Man Scouts: The Beer Tasting

On February 4, almost 20 man scouts converged on Rob's house and we sampled 17 very diverse beers, ales, porters, lagers, stouts, wits and bocks. Some of the guys were completely blown away by the strong bitter tastes of the IPAs. Others were impressed with the strong flavours of porter and stout. Most were pleased with drink that didn't threaten their manhood.

I helped organize the event. I brought the gear - mini beer mugs, a tray, score cards and golf pencils. A couple different guys helped pour, but I kept the evening moving by pouring and delivering the brews all night.

  • Cerveza Cristal (lager, Cerveceria Bucanero, Cuba)
  • Sapporo Original Draft Beer (rice lager, Sapporo Breweries, Japan)
  • Grolsch Premium Lager (lager, Golsch Bierbrouwerij, Netherlands)
  • Morimoto Soba Ale (soba beer*, Rogue Ales, OR) fifth place
  • La Messagère (pale ale*, Microbrasserie Nouvelle-France, QC) seventh place
  • Mongozo Premium Pilsener (pilsener, Mongozo, Netherlands)
  • Village Wit (witbier, Village Brewery, AB) seventh place
  • Rickard's Red (red lager, Molson Coors, ON) seventh place
  • Black Tusk Ale (dark mild ale, Whistler Brewing Co., BC) second place
  • Ayinger Weizenbock (weizenbock, Privatbrauerei Franz Inselkammer/Brauerei Aying, Germany) seventh place
  • Scarborough Fair IPA (india pale ale*, Wold Top Brewery, United Kingdom)
  • Blacksmith India Black Ale (american black ale, Village Brewery, AB)
  • Devil's Elbow IPA (india pale ale, Howe Sound Inn & Brewing Co., BC)
  • Amnesiac Double IPA (imperial IPA, Phillips Brewing Co., BC) sixth place
  • Village Monk Chai Winter Porter (porter, Village Brewery, AB) second place
  • Salty Scot (scotch ale, Parallel 49 Brewing Co., BC) first place
  • Megadestroyer Imperial Licorice Stout (imperial stout, Howe Sound Inn & Brewing Co., BC) fourth place

*denotes a gluten free beer

My personal favourites were the Phillips Amnesiac, both Howe Sound (Devil's Elbow and Megadestroyer), and the Ayinger. Of note too were all three Village Brewery contributions - too bad they are generally sold in growlers. The best of the gluten free beers was the Morimoto Soba Ale (Rogue), in fact I'd consider buying it to drink myself.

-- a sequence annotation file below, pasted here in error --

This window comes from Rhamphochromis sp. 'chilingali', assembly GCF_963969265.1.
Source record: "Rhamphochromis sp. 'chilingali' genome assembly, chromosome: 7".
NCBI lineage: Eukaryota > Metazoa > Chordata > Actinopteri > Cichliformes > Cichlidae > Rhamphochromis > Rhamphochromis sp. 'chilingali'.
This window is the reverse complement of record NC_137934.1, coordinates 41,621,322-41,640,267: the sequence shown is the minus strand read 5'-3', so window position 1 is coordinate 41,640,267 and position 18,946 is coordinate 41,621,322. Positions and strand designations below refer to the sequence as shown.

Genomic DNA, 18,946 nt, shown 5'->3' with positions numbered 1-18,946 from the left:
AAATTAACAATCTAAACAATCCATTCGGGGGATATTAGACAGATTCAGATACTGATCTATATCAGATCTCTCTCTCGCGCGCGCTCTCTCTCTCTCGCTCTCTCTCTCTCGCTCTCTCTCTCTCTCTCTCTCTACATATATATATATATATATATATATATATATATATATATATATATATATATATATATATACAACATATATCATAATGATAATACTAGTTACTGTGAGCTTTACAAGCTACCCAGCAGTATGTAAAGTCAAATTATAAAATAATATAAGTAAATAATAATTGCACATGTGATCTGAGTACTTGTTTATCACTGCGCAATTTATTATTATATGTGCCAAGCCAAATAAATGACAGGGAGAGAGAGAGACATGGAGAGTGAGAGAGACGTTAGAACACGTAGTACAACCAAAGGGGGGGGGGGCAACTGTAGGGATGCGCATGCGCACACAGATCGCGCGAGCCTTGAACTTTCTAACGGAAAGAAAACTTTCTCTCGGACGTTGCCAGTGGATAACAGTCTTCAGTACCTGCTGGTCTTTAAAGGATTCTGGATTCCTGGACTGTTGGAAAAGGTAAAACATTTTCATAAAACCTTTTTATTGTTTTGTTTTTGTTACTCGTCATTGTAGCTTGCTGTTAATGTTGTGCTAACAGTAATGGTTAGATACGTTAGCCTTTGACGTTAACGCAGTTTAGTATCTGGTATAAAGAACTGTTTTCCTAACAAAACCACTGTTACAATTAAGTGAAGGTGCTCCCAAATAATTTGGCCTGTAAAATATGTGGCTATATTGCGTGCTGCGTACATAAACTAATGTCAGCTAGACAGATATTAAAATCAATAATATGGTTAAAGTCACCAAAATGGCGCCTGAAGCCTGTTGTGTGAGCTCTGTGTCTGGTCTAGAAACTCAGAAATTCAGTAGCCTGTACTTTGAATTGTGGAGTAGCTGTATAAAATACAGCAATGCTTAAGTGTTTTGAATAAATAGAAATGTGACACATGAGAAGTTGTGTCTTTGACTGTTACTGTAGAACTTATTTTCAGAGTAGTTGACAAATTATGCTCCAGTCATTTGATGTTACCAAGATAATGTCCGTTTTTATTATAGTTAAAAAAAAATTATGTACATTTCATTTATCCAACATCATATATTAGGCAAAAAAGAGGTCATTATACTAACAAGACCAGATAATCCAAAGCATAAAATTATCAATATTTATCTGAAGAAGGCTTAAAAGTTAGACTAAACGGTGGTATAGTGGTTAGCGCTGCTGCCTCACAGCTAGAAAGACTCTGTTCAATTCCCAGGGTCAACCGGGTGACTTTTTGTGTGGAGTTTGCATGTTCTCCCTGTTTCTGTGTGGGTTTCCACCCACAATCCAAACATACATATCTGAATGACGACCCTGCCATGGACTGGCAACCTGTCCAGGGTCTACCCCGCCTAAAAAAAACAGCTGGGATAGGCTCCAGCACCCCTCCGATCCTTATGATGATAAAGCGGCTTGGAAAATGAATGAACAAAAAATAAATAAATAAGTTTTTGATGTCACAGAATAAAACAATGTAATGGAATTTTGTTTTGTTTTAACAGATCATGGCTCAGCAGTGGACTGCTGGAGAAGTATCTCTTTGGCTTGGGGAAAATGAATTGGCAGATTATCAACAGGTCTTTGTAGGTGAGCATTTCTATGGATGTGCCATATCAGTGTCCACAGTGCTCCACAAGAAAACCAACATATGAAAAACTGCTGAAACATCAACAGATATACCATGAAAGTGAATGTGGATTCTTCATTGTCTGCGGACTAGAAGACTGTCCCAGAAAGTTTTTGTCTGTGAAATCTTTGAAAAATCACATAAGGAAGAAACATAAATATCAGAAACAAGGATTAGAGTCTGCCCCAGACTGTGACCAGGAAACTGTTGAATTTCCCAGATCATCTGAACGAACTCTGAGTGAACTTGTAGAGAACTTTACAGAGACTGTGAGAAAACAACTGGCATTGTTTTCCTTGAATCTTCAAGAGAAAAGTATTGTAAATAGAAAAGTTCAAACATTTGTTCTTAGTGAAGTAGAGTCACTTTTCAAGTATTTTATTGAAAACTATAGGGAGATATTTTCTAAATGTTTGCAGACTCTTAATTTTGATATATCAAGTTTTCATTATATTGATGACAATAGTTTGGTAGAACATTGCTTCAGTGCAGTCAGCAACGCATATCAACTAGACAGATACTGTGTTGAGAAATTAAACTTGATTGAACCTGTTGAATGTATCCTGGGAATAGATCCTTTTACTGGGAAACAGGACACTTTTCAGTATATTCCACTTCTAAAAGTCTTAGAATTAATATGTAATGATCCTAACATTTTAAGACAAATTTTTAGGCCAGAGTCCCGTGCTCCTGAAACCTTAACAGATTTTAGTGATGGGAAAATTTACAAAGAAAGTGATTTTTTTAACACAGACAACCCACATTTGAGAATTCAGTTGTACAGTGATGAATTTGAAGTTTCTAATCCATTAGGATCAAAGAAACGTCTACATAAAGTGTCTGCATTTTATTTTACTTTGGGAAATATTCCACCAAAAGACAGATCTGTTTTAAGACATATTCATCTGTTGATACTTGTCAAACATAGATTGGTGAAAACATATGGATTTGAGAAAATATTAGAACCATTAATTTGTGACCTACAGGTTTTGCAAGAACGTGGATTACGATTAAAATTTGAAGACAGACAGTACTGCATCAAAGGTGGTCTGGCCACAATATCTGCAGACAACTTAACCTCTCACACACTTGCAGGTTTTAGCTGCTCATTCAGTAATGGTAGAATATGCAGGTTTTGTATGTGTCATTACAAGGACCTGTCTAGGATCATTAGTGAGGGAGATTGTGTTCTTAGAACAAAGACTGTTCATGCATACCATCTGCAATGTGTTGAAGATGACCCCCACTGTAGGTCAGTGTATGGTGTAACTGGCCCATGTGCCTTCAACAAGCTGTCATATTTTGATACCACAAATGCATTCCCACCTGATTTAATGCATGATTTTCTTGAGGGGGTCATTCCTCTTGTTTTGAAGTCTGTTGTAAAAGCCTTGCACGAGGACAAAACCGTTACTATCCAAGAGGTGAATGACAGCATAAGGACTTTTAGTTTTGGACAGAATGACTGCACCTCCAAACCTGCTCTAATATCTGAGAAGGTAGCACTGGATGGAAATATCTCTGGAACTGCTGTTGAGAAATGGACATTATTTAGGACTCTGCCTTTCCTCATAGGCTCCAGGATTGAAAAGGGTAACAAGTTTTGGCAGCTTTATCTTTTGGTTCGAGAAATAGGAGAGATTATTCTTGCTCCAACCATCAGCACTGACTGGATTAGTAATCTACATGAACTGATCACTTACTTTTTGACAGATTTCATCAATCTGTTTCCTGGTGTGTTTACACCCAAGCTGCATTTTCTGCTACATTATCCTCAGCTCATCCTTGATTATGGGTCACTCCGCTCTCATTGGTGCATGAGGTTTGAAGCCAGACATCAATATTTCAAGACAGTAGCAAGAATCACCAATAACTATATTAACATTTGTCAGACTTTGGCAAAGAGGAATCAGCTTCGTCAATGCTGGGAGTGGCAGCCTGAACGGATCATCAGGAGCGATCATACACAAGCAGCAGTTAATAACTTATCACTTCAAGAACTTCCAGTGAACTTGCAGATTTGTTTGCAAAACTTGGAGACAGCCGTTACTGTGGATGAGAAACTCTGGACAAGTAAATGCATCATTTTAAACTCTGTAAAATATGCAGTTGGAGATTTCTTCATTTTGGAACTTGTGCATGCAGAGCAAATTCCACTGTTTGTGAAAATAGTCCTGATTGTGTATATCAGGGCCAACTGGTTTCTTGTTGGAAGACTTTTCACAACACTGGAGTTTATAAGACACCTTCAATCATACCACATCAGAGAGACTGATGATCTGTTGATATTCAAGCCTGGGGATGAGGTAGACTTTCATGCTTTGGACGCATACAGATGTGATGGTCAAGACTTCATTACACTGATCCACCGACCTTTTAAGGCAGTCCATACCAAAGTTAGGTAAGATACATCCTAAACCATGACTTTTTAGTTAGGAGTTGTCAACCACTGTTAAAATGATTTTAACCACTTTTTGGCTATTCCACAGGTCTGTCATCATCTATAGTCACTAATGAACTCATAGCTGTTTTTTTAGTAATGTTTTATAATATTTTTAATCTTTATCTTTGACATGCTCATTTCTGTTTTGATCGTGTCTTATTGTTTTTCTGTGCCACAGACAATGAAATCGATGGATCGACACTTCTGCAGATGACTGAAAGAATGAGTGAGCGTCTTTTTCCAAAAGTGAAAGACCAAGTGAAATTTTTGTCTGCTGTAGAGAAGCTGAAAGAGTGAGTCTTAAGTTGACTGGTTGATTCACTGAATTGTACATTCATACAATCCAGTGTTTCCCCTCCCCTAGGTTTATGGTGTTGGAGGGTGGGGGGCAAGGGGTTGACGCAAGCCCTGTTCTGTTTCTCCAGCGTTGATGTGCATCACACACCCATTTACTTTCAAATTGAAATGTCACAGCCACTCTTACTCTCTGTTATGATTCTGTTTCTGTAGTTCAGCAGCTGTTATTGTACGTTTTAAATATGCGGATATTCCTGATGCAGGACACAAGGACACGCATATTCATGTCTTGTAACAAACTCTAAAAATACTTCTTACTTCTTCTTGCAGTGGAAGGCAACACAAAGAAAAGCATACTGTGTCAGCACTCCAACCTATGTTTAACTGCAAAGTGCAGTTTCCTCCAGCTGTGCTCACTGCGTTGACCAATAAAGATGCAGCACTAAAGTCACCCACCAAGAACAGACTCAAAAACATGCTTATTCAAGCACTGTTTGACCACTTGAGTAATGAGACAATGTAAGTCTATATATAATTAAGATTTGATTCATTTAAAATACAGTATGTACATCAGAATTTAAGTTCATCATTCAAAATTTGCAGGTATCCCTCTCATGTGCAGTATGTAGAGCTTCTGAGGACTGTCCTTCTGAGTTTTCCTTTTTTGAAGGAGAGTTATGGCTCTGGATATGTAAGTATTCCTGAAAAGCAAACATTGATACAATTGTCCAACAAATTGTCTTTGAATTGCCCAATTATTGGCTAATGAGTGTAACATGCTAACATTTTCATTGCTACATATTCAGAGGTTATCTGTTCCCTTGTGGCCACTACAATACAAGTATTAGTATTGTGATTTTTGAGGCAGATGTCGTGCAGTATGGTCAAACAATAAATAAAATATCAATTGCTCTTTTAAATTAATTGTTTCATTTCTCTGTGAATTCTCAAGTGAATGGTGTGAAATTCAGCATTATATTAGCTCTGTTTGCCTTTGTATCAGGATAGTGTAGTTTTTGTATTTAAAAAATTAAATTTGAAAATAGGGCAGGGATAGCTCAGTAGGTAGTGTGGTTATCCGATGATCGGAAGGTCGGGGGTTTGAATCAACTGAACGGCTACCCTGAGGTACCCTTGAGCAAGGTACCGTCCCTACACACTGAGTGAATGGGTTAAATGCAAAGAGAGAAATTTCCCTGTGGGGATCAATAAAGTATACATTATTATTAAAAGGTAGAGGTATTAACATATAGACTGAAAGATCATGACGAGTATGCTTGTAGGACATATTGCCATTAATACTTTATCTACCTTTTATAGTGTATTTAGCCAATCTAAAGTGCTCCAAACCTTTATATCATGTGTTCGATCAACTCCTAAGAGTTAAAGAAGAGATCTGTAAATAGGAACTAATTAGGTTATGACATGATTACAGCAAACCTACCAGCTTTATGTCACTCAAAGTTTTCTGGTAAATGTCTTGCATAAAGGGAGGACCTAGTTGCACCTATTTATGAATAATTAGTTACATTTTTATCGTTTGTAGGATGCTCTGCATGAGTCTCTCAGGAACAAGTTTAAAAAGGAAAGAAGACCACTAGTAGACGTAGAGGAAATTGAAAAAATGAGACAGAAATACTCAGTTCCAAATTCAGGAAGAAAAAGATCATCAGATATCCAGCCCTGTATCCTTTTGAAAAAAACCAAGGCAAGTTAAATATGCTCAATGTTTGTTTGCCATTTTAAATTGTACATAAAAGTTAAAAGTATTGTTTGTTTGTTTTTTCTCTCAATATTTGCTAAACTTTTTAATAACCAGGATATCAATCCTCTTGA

I had a great time introducing the guys to new beer. I hadn't tried about half of them, so many were new to me too! Thanks for the fun scouts!

R400 on the Road Again

After taking Blaise on his first real ride, almost 14 km, around our local neighbourhoods, I decide to invest some serious hours in cleaning up my bike. This summer I celebrate 10 years since I cycled from Tsawassen, BC to Robichaud, NB. In that time, I have not changed my chain or replaced the tape on my handlebars. I haven't replaced the brake or gear cables either, but I'm not going to try that without some real help.

I've had a new chain with me since the trip as well as a Shimano Ultegra rear derailleur component. My chain is filthy and is probably stretched like crazy so it's definitely in need of replacement. The derailleur is better off on my bike than in a box, so I'm going to swap it out too. I pick up a chain breaker and some new handlebar tape. Four or five YouTube videos and about six hours later, everything works well including the gears even change nicely. I managed a good cleaning of the bike and the rear cassette too.

Feels like a new Cannondale R400 now.


A Personal Update: Zaak aged 37 and 1/4

I'm involved in a lot of stuff. A lot. So I haven't been a mental state to articulate thoughts on my experiences in Africa, recent beer tasting, cohousing activities, educational philosophy, political musings, musical tastes, and Christian thought. At least not on this blog. I have been in conversation about all of these things on a daily basis with a wide variety of people. Maybe this fact brings into question the purpose and role of this blog. I'm currently 95 movies behind on my movie blog too (incidentally, Man of Steel didn't shake me up any).